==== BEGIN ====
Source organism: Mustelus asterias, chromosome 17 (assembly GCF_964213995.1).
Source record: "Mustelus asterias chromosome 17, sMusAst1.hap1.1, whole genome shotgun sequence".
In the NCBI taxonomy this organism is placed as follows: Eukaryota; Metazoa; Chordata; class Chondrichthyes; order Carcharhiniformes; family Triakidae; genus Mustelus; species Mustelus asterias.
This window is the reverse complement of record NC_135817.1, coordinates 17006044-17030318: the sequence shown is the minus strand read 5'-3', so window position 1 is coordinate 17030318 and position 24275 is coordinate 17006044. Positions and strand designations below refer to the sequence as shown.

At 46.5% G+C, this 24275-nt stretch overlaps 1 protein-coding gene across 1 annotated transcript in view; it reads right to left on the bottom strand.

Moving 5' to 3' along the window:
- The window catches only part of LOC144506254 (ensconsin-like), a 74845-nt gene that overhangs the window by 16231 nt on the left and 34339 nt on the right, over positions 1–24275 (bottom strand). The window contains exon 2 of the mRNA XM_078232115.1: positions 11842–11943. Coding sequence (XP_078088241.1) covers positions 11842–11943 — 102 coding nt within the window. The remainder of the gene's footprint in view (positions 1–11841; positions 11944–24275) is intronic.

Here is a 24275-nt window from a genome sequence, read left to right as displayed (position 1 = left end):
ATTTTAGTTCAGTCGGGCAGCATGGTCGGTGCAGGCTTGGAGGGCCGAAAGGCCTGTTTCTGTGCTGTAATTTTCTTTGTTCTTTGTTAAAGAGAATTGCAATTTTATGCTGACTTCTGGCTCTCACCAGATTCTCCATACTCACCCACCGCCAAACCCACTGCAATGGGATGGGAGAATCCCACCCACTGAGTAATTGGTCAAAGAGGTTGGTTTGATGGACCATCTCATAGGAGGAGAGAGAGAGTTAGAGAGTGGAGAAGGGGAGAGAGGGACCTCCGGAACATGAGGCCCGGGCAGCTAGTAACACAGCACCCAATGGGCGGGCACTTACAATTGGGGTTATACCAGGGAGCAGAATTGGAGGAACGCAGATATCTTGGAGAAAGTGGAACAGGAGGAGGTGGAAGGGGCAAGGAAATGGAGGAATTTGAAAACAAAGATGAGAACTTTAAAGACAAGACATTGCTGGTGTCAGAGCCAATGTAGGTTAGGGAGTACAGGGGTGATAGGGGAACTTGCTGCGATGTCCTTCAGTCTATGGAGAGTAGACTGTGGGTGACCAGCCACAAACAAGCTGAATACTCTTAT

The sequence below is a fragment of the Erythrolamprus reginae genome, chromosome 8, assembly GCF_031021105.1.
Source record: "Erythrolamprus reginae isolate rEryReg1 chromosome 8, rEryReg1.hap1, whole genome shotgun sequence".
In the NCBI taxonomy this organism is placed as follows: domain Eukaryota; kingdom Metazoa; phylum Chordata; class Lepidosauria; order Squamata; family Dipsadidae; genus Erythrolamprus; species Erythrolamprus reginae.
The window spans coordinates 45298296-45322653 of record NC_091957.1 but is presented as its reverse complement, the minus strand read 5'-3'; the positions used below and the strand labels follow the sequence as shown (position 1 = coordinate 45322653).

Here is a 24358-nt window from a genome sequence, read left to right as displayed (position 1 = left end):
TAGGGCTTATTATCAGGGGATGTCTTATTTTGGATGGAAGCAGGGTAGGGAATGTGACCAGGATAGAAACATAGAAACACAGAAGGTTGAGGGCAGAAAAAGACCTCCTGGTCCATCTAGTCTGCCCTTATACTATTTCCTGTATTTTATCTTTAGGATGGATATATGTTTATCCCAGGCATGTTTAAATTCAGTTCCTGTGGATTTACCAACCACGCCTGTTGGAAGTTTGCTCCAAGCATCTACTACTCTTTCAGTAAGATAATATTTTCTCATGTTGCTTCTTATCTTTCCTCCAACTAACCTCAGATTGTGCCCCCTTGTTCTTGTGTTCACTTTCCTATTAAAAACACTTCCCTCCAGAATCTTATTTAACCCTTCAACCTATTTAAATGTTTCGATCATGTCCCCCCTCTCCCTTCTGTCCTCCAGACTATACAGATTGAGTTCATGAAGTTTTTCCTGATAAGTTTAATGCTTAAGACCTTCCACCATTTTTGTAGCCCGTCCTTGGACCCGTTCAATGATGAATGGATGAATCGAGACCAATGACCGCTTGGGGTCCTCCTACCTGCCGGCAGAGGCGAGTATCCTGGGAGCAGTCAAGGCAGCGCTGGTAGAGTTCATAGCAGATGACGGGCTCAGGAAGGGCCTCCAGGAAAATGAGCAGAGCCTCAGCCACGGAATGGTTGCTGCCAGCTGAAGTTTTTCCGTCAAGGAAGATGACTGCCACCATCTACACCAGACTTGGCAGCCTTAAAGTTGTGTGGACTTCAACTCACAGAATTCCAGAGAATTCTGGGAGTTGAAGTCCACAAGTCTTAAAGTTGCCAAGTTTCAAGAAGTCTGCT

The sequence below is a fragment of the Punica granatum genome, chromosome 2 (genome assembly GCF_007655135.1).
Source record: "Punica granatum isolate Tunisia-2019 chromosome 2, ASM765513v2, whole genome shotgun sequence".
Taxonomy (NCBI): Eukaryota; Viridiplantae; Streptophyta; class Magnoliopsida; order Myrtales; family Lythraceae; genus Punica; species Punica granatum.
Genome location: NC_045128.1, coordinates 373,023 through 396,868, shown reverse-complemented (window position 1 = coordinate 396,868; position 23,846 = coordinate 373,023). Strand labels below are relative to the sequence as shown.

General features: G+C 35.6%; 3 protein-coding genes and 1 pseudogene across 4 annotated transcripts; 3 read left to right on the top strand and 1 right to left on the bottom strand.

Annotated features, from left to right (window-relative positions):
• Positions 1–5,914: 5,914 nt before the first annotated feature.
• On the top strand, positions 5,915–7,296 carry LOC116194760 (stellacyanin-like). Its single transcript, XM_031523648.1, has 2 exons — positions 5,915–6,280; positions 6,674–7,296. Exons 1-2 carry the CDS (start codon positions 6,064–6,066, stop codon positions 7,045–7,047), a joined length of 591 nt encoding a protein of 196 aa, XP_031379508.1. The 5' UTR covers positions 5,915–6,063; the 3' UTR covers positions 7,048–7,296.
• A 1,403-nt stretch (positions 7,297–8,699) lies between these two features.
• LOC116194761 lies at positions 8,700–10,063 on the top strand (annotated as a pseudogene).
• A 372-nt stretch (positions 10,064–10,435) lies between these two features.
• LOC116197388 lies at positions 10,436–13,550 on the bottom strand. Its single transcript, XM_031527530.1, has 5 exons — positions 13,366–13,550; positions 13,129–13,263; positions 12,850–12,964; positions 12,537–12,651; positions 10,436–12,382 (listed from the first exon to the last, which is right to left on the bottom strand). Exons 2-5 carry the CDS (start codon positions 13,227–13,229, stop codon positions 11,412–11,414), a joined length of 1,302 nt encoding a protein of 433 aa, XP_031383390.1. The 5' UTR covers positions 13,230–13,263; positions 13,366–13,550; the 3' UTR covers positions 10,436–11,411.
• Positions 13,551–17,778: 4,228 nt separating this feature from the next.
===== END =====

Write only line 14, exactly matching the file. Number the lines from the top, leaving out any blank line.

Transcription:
Here is a 24358-nt window from a genome sequence, read left to right as displayed (position 1 = left end):